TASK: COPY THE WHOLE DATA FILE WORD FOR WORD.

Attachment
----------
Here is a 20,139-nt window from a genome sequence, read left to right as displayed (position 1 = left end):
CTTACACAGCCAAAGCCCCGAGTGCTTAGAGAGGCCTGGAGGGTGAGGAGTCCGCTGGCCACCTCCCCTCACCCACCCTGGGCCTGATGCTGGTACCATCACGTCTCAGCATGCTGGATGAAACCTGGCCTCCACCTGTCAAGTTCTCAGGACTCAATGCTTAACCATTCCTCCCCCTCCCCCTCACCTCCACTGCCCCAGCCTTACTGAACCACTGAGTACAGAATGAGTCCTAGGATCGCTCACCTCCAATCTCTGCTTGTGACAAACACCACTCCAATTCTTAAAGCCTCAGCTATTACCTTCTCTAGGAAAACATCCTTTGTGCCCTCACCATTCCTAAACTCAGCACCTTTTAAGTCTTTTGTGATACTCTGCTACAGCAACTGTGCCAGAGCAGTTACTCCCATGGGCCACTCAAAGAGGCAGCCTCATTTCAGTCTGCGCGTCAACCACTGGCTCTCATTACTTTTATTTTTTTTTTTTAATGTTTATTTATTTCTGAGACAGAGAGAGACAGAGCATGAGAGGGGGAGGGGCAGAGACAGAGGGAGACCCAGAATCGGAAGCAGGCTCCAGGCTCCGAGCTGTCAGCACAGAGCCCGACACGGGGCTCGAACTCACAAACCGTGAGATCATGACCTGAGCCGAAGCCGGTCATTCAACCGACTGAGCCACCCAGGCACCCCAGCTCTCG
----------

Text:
Here is a 20,139-nt window from a genome sequence, read left to right as displayed (position 1 = left end):
CTTACACAGCCAAAGCCCCGAGTGCTTAGAGAGGCCTGGAGGGTGAGGAGTCCGCTGGCCACCTCCCCTCACCCACCCTGGGCCTGATGCTGGTACCATCACGTCTCAGCATGCTGGATGAAACCTGGCCTCCACCTGTCAAGTTCTCAGGACTCAATGCTTAACCATTCCTCCCCCTCCCCCTCACCTCCACTGCCCCAGCCTTACTGAACCACTGAGTACAGAATGAGTCCTAGGATCGCTCACCTCCAATCTCTGCTTGTGACAAACACCACTCCAATTCTTAAAGCCTCAGCTATTACCTTCTCTAGGAAAACATCCTTTGTGCCCTCACCATTCCTAAACTCAGCACCTTTTAAGTCTTTTGTGATACTCTGCTACAGCAACTGTGCCAGAGCAGTTACTCCCATGGGCCACTCAAAGAGGCAGCCTCATTTCAGTCTGCGCGTCAACCACTGGCTCTCATTACTTTTATTTTTTTTTTTTAATGTTTATTTATTTCTGAGACAGAGAGAGACAGAGCATGAGAGGGGGAGGGGCAGAGACAGAGGGAGACCCAGAATCGGAAGCAGGCTCCAGGCTCCGAGCTGTCAGCACAGAGCCCGACACGGGGCTCGAACTCACAAACCGTGAGATCATGACCTGAGCCGAAGCCGGTCATTCAACCGACTGAGCCACCCAGGCACCCCAGCTCTCG